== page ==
Chasing Red in Kyoto

Although, two days might be sufficient to cover Kyoto, staying longer won’t disappoint. We spent our second day covering the Northern Higashiyama area. You can catch a bus at the main depot, outside Kyoto station. Bear in mind, there are at least four Buddhist temples to visit. It’s advisable to wear easily removable footwear and come well-prepared for a long day of walking.

The walk from the Ginkaku-ji-michi bus-stop to the main direction board is almost 15 minutes. However, getting there, might involve asking locals for directions. This temple-hopping route is quite popular among tourists and you’d have plenty of options to buy souvenirs along the way.

Ginkaku-ji Temple (Silver Pavilion)

 Ginkaku-ji was originally built as a retirement villa by Shogun Ashikaga Yoshimasa. After his demise, it was converted into a Zen temple. The most striking quality of the temple would be its serenity. Even with hordes of tourists penetrating its quiet environs, a sense of calm persists. The autumn leaves and bamboo groves add to its scenic beauty. The gardens display conical structures (stacked from white sand) that are believed to represent natural elements. A pathway, leading to the mountainside, offers a panoramic view of the temple and its gardens below.

Admission Fee: 500 JPY ; Timings: 8:30 am -5:00 pm ( Nov-Mar) / 9:00 am- 4:30 pm (Dec-Feb)

Philosopher’s Path (Tetsugaku-no-michi)

After exiting Ginkaku-ji Temple and the rows of souvenir shops that followed, we walked along a path which led to Honen-in Temple. Named after famous Japanese philosopher, Nishida Kitaro, the  ‘Philosopher’s Path‘ is a pathway (roughly 2 km in length) which runs parallel to a narrow stream. To complete the entire walk, you could start from Ginkaku-ji temple and end your walk at Eikan-do Temple. During ‘Sakura’ (cherry blossoms), the trees on either side of canal form a pretty picture. Sadly, during our visit, most of the trees had shed their leaves. And although we missed the true essence (full bloom trees) of the walk, it was still worth the effort.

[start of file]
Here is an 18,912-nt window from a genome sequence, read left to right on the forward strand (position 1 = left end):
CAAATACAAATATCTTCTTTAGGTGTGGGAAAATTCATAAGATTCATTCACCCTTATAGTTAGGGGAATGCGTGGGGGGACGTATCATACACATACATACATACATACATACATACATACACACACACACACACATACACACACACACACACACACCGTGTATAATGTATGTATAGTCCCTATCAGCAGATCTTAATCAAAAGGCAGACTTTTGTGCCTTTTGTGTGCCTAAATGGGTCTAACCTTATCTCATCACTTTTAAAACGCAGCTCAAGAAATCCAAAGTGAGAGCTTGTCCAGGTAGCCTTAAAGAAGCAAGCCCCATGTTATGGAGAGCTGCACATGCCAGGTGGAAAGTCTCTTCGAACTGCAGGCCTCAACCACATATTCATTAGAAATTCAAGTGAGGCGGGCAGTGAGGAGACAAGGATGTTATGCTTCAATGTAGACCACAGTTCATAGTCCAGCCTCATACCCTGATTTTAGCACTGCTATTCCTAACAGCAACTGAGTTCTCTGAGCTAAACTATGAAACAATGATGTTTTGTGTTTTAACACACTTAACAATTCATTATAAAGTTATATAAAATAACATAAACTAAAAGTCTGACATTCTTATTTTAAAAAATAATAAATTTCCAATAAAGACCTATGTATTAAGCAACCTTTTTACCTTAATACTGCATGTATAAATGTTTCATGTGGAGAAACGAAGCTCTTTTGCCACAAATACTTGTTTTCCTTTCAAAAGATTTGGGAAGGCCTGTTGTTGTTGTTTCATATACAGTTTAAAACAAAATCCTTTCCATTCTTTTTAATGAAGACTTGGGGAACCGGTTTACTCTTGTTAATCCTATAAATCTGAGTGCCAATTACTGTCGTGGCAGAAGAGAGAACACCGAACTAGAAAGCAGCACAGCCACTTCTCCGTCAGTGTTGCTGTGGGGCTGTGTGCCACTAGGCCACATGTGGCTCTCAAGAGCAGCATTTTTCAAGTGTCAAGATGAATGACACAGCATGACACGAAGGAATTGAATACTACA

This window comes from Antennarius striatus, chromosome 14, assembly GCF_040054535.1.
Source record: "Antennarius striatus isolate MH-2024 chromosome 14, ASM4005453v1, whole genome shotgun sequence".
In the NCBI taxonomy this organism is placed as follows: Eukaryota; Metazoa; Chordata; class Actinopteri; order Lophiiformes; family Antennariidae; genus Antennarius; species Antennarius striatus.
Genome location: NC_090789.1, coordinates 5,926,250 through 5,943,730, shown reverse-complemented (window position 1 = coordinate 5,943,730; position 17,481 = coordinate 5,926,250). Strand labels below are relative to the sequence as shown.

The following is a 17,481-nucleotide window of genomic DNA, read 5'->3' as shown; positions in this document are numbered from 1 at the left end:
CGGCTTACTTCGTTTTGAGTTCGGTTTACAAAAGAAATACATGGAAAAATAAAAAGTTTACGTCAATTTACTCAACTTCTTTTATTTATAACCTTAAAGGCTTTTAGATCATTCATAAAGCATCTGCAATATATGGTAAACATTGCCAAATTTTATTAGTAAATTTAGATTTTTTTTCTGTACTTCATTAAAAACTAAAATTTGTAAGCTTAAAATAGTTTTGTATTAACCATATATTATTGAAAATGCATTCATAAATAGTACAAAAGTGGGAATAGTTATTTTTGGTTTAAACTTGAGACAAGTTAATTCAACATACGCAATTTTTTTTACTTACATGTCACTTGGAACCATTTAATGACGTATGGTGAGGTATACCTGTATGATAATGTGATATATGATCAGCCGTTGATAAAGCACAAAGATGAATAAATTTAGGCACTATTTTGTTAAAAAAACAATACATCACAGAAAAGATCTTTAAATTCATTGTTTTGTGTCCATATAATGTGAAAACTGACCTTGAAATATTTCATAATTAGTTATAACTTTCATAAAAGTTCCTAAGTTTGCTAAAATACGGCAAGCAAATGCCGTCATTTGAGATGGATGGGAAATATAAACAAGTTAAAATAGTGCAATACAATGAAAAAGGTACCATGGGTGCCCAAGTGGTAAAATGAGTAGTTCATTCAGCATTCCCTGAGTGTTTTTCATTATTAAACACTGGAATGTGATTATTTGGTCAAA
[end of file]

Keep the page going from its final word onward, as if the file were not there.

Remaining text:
Honen-in Temple

Somewhere, between our walk along the Philosopher’s Path, we came across Honen-in Temple. Although, it’s a relatively small temple, definitely make a stop here – even if it interrupts your walk. The moss-covered entrance gate gives you a sneak peak of what lies inside. The main hall was closed and yet there was so much to see around. Brightly coloured trees, water fountains, a picturesque garden, and thoughtful quotes. It is believed, that walking in-between the two sand mounds purifies a visitor’s soul.

Admission Fee: Free ; Timings: 6:00 am – 4:00 pm

Eikan-do Temple

It was approaching lunch time and we broke our temple hopping to satiate hunger pangs. After which we got a bit lost. Helpful locals and the tourist map brought us back to Eikan-do Temple. The trick is to stay on your track and don’t stray from the main path. Whatever you do, do not miss a visit to Eikan-do temple. It’s truly stunning! Eikan-do’s history is equally interesting. Formerly known as Zenrinji Temple, the temple was named Eikan-do after the head priest, Eikan. Popular for fall viewing, the temple attracts hordes of tourists. The temple complex is reasonably big with a pond, gardens, main halls, scores of trees, and a viewing point at the apex.

Admission Fee: 600 JPY ; Timings: 9:00 am – 5:00 pm

Nanzen-ji temple isn’t very far from Eikan-do Temple. But we skipped it as it was already 4:00 pm. and we wanted to visit Gion.

We walked around a bit and then took a pit-stop, trying to decide, if we would be able to walk till there. Our tired legs made the decision for us and we took a bus to Gion.

Gion

We reached Gion pretty late in the evening. Everyone seemed to be heading back home, while we walked by the shops. The main street in Gion  seemed to be a far cry from the quaint Kyoto we had just witnessed. If you’re lucky, you might spot a Geisha. Clearly, we weren’t. Gion deserves another trip, maybe. After a coffee in a packed Starbucks, we searched for buses to take us to Kyoto station. It was peak tourist season and the buses were few and pretty crowded, but we managed to get a crowded bus after a rather longish wait!

9 responses to “Chasing Red in Kyoto

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